Even among the most extreme opponents of President Obama's push for health care reform — those who equate his proposals to Nazi death camps or Soviet gulags — there's little overtly expressed racism. Aside from the occasional slip by Republican officials in South Carolina, the public debate over expanding coverage to the uninsured has largely ignored Obama's status as the first African-American president.
But implicit racism — prejudice unacknowledged in public and, in many cases, hidden from conscious awareness — is a factor in opposition to Obama's health policies. That's the conclusion of a provocative new paper that's one of two research reports on prejudice and the president just published in the Journal of Experimental Psychology.
Participants in a yearlong study who scored low on implicit prejudice found the proposed health care plan equally appealing whether it was attributed to Bill Clinton or President Obama. However, those who scored high in implicit prejudice supported the plan when it was linked to Clinton, but opposed it when linked to Obama.
A team of scholars led by psychologist Eric Knowles of the University of California, Irvine recruited 285 Americans (236 white, 43 Asians, six Latinos) from a Stanford University database. In late October 2008, the participants took tests designed to measure both explicit and implicit racial prejudice.
To gauge levels of implicit racism, they performed the Go/No-go Association Task, a variation on the Implicit Association Test. Knowles describes it this way:
"The Go/No-go Association Task has individuals categorize words — specifically, stereotypically African-American names and words that carry pleasant or unpleasant meaning — into the categories ‘black' and ‘bad' or ‘black' and ‘good.' Some participants have great difficulty categorizing black names and pleasant words at the same time, while finding it easy to simultaneously categorize black names and unpleasant words. These participants are deemed to mentally associate the black category and bad things."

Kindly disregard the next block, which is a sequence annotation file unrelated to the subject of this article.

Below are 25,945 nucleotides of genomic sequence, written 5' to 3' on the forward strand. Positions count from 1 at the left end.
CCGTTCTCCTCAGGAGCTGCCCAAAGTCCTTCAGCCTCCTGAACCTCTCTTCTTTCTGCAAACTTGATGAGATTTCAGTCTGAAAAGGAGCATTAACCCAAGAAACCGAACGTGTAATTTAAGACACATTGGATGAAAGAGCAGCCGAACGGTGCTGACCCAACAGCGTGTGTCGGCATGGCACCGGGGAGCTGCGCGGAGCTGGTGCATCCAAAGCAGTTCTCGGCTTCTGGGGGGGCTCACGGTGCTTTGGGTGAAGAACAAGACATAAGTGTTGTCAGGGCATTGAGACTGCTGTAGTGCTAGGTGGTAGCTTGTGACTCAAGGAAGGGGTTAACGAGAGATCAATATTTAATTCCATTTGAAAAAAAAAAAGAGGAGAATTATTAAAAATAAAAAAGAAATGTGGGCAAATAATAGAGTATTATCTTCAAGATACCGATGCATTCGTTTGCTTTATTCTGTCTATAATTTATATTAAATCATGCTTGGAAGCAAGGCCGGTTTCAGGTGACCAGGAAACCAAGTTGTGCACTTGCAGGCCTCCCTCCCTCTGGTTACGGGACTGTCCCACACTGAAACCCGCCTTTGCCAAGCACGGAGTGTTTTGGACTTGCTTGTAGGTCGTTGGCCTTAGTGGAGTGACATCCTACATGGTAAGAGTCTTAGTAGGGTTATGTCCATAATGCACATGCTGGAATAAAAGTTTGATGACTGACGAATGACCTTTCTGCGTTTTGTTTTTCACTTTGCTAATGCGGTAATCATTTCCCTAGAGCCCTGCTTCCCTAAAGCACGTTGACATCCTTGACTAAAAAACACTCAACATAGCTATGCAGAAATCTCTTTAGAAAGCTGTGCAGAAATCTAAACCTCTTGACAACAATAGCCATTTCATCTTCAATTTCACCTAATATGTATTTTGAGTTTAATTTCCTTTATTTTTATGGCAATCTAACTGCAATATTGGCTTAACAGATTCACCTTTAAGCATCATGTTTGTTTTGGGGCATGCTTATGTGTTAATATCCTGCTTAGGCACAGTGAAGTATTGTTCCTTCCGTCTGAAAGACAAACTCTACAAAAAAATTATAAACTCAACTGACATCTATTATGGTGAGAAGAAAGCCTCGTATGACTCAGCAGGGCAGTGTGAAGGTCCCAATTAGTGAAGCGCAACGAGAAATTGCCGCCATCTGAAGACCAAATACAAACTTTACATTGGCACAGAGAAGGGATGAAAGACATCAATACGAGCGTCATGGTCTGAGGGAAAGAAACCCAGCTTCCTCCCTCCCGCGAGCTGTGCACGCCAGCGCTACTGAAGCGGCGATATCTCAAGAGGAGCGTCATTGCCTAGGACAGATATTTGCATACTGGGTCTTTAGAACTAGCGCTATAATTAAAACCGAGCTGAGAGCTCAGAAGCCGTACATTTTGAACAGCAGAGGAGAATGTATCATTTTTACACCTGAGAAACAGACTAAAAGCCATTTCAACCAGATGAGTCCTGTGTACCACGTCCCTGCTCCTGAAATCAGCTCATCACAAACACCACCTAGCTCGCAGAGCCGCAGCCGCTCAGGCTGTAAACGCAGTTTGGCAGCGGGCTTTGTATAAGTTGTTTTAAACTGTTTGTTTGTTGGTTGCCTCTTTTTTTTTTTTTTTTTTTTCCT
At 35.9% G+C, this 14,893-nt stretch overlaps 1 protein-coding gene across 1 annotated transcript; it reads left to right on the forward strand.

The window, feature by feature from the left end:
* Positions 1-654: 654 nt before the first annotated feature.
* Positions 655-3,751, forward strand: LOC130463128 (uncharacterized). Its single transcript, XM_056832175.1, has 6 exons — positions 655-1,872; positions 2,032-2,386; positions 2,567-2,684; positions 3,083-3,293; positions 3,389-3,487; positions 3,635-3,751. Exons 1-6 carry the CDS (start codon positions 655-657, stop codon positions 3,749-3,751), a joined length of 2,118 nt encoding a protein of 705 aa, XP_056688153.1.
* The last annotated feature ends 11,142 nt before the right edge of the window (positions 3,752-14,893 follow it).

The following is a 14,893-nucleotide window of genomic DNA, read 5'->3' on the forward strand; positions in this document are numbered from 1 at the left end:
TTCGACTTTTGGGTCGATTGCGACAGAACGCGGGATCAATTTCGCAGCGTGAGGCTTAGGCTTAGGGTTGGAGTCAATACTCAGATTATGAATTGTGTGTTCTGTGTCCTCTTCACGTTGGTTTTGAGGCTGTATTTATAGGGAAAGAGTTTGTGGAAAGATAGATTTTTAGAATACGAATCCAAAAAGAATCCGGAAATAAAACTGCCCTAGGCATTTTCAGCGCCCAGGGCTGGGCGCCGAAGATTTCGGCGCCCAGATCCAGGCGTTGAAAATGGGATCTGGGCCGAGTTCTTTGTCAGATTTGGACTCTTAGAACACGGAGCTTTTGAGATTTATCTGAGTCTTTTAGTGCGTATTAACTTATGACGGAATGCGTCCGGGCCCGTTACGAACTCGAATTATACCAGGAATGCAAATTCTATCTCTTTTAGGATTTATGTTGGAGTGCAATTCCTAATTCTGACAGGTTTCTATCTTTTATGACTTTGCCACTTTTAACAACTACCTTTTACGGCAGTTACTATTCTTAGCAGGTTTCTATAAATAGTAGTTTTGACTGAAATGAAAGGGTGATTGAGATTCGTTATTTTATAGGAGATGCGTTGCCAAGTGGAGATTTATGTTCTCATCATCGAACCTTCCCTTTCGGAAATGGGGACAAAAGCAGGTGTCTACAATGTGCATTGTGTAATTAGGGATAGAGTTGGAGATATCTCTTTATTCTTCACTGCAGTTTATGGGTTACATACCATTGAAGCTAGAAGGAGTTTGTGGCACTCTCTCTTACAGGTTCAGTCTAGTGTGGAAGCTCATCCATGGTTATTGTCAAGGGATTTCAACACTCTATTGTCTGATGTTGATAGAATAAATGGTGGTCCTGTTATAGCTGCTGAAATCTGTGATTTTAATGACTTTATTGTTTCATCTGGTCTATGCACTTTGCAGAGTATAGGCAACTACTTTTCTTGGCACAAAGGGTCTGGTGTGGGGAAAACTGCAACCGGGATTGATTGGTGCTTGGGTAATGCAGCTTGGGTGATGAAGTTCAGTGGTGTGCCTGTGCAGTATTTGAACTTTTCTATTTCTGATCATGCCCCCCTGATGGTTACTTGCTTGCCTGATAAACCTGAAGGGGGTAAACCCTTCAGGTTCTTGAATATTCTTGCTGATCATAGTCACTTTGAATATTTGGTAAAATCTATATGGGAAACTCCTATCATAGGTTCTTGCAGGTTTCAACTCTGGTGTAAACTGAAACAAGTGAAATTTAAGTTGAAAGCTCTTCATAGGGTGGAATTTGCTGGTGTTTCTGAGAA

In a second assessment the following week, participants were asked about their attitudes toward then-candidate Barack Obama. Three weeks later, they were asked who they voted for in the presidential election. Finally, in early October 2009, 230 of the original participants were asked about the current health care debate.
Half of them were asked about their support or opposition to the Democratic health care proposals, and asked to rate six potential concerns about the policy. The results: "Subjects who showed no bias against blacks (in the original test) were about evenly split on Obama's health care plan, with 48 percent opposed to the plan and 52 percent supporting it," Knowles reports. "However, subjects with an anti-black bias were opposed to the Obama plan by almost two-to-one, with 66 percent opposed and 34 percent supporting it."
The remaining 130 participants "were randomly assigned to read a description of health care reform framed either as being President Obama's plan or Bill Clinton's 1993 plan. The description was identical across conditions and described elements common to both plans. After reading the description, participants rated their attitude toward the plan."